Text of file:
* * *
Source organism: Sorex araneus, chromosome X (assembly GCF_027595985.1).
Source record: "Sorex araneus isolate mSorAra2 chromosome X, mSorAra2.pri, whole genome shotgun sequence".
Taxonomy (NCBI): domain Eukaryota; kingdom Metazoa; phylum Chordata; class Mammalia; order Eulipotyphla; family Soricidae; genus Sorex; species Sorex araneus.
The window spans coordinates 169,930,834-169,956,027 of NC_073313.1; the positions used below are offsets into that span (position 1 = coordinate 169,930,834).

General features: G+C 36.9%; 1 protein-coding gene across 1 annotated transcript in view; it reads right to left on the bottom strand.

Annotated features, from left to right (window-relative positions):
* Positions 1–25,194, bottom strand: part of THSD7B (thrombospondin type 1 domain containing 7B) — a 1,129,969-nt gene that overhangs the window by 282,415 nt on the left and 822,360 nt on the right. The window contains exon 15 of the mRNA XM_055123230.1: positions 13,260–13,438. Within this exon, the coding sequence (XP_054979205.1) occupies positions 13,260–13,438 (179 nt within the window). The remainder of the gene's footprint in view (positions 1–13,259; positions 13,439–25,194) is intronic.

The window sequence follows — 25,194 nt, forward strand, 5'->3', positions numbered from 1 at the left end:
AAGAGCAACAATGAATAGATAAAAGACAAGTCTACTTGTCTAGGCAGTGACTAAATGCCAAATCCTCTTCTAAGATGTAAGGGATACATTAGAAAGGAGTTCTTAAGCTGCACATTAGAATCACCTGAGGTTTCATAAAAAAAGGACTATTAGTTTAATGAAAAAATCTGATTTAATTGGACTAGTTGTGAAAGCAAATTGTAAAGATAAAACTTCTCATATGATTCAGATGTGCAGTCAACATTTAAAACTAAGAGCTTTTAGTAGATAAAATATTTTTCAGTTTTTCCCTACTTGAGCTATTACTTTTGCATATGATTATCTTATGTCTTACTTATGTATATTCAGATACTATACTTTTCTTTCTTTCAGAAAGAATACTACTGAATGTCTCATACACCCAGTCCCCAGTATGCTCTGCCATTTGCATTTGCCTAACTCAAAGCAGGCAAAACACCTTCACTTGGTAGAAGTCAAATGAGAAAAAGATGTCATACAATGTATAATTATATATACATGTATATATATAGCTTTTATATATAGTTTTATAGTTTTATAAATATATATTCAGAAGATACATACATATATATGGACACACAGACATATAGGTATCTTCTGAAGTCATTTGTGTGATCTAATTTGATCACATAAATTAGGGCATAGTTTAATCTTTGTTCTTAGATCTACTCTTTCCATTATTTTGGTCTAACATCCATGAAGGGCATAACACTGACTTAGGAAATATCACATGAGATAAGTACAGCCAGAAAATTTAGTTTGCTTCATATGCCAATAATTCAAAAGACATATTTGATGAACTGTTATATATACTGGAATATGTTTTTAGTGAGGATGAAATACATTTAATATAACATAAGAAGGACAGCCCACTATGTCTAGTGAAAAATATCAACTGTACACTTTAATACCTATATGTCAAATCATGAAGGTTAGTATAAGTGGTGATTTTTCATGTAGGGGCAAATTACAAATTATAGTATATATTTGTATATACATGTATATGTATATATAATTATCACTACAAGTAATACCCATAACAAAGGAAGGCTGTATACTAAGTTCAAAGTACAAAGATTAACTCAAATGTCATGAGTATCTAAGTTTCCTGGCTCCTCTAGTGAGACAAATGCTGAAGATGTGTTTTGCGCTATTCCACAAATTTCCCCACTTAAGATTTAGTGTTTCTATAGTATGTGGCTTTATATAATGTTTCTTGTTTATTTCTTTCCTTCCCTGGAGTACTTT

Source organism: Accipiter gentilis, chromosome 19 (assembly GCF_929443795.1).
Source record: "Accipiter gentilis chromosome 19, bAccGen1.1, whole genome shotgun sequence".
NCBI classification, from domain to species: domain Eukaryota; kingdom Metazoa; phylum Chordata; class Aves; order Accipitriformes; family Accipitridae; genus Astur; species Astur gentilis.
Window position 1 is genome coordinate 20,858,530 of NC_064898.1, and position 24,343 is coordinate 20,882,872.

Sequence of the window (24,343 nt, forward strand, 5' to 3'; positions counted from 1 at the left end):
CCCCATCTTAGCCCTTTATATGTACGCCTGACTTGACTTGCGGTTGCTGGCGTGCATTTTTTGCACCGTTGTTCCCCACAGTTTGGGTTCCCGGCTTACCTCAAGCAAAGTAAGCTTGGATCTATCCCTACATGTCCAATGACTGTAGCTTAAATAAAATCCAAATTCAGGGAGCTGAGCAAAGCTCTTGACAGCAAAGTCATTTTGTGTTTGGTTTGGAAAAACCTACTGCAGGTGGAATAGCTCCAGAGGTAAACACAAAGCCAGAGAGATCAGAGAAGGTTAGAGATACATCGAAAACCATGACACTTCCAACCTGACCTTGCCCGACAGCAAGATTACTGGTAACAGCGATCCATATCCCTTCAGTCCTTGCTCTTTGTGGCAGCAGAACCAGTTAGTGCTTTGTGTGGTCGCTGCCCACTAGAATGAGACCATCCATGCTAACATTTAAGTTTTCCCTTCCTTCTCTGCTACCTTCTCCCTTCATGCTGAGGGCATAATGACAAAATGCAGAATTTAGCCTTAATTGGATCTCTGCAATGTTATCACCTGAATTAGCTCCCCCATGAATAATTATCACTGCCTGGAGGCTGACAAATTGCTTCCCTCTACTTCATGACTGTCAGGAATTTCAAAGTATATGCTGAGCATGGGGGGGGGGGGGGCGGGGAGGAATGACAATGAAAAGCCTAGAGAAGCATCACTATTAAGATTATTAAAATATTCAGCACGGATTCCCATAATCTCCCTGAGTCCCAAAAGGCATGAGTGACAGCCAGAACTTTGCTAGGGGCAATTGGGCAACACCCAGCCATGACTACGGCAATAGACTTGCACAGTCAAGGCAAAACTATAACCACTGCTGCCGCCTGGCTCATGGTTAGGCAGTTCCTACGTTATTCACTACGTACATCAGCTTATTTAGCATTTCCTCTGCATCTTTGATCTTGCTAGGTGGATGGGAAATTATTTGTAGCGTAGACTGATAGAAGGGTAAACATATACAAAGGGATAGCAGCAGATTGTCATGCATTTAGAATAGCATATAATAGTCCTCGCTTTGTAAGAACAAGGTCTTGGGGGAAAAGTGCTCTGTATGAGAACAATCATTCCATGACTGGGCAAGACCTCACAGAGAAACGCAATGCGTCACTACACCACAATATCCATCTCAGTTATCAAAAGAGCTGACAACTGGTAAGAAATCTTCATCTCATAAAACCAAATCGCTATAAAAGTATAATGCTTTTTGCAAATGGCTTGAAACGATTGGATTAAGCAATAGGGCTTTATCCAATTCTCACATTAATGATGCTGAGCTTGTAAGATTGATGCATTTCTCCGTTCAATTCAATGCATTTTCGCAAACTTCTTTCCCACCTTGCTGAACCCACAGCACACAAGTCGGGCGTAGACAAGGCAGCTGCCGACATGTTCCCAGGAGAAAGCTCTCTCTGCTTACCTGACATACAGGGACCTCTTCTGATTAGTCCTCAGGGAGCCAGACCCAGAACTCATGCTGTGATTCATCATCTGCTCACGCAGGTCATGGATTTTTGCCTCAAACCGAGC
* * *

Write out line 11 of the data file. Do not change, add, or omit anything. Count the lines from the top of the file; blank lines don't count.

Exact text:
Source record: "Accipiter gentilis chromosome 19, bAccGen1.1, whole genome shotgun sequence".